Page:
Almshouses: social housing where community boosts longevity

New research suggests residents in almshouses – the UK’s oldest form of social housing – could live up to two-and-a-half years longer than those who live elsewhere. And it only took one sunny stroll around an Ancoats almshouse estate to see why that might be the case.

Living in Belle Vue in Gorton, Louise Clarke was faced with hostile neighbours and a drug problem in the local area. 

“That’s not where you want to be at my age,” said the 67-year-old, who has a medical condition affecting her mobility. She was having frequent falls around a home which was poorly fitted to her needs. 

Louise wanted to retire from her job at Greggs, where she worked for 23 years. But with her housing situation only getting worse, she never felt safe enough to do so. 

However, things soon changed. Four months ago, Louise moved into an almshouse residence in Ancoats. She retired from her job just last month, and said the housing charity changed her life.

Louise Clarke has her own private patio attached to the ground floor, one-bedroom almshouse apartment. Image: Bethan Finighan

Just a stone’s throw away from one of Manchester’s newest and coolest places to live sits Mayes Gardens, an almshouse estate built in 1953.

“You wouldn’t think you’re in Ancoats,” joked Paul Harrison, Housing Charity Director at the Edward Mayes Trust.

The charity was founded not long after the death of Edward Maye in 1929, who donated £200 in his will to the poor people of Manchester. Nearly a century later, the Edward Mayes Trust continues to offer sheltered housing to older people in Greater Manchester.

Almshouse residents are offered safe and independent homes – at a low price. Fees cover maintenance costs and are set based on their personal financial circumstance and needs, but are well below market rents. 

And new research suggests this housing model can boost longevity. Older people from lower socioeconomic backgrounds living in almshouses may live up to two and a half years longer than wealthier people living elsewhere, according to a report by the Bayes Business School.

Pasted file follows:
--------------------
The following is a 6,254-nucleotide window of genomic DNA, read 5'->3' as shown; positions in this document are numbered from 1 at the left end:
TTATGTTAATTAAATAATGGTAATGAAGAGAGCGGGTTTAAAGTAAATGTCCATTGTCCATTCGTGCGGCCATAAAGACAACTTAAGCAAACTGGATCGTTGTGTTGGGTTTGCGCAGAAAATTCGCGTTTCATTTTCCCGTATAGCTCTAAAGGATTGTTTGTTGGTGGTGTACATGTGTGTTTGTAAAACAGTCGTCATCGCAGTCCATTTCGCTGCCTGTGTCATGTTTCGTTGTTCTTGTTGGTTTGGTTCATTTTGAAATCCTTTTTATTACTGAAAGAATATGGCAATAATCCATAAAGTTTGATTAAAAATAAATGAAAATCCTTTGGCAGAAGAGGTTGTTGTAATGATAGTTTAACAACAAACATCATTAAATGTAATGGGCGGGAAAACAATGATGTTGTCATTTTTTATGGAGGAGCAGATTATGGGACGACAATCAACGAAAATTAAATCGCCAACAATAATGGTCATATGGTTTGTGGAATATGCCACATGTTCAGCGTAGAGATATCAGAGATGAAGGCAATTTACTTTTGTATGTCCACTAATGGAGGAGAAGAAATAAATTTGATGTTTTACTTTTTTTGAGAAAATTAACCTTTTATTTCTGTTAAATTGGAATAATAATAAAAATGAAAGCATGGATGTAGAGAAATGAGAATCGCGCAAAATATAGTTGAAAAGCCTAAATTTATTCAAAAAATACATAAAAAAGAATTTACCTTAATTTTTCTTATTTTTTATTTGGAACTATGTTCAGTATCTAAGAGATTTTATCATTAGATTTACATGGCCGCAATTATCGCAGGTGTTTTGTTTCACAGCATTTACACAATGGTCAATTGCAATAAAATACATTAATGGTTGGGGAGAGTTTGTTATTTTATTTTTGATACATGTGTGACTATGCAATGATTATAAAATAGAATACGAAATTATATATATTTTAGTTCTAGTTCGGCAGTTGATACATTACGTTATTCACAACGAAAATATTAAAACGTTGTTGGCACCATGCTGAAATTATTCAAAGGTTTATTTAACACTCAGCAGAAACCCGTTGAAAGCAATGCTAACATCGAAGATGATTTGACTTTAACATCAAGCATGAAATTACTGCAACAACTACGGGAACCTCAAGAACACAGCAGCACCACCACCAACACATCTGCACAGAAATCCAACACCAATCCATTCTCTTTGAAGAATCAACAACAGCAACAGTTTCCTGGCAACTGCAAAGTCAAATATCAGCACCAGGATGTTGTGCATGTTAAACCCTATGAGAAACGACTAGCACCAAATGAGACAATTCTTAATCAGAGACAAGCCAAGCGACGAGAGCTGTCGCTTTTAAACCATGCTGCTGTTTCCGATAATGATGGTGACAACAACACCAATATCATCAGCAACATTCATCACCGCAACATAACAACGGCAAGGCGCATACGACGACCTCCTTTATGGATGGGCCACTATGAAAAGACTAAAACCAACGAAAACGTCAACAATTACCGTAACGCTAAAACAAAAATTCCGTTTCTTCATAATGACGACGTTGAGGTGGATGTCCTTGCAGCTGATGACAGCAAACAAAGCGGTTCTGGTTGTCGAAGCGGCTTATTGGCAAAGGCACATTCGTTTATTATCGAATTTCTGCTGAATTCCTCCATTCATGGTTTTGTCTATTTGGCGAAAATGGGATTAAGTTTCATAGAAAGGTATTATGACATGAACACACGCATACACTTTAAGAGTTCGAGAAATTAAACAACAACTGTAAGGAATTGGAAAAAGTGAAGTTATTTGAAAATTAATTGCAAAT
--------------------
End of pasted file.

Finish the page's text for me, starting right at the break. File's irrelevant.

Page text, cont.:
Ben Rickayzen, the co-author of the study, told the Guardian: “It is well known that the lower a person’s socioeconomic status, the lower their life expectancy. But our research has found that this doesn’t have to be the case,” 

“Almshouses seem to wipe away the negative impacts on health and social wellbeing commonly experienced by older people in lower socioeconomic groups, particularly those living in isolation.”

As Director of Mayes Gardens, Harrison oversees the delivery of care services to residents – and has done for 17 years. Having seen first-hand the support the Trust provides, he says the results of the report aren’t hugely surprising. 

He said: “We want [residents] to have a place they feel is a peaceful, stress-free environment. We concentrate on building the community, so they don’t have to worry about the upkeep and repair of their homes; we do all the gardening and heavy lifting, and we focus on them being able to socialise with their neighbours.

“Stress-free living really is the key to living longer – as well as the ability to be part of a community. I don’t think people realise the depression and social isolation in older people. We try to take away that feeling by putting them together, and giving them a chance to find friendship and companionship.”

Harrison agrees that community and social interaction are most likely the reason for improved health of almshouse residents – as suggested by the authors of the recent report. But with only 48 properties on the estate, Mayes Gardens has a long waiting list – of up to 12 months. 

“Sadly it is a question of waiting for someone to pass away,” said Harrison.  

According to Greater Manchester (GM) Combined Authority, 14% of GM’s population will be 75 and over by 2036 – an increase of 75% from 2011. And by this time, one in three men aged 75 will be living alone.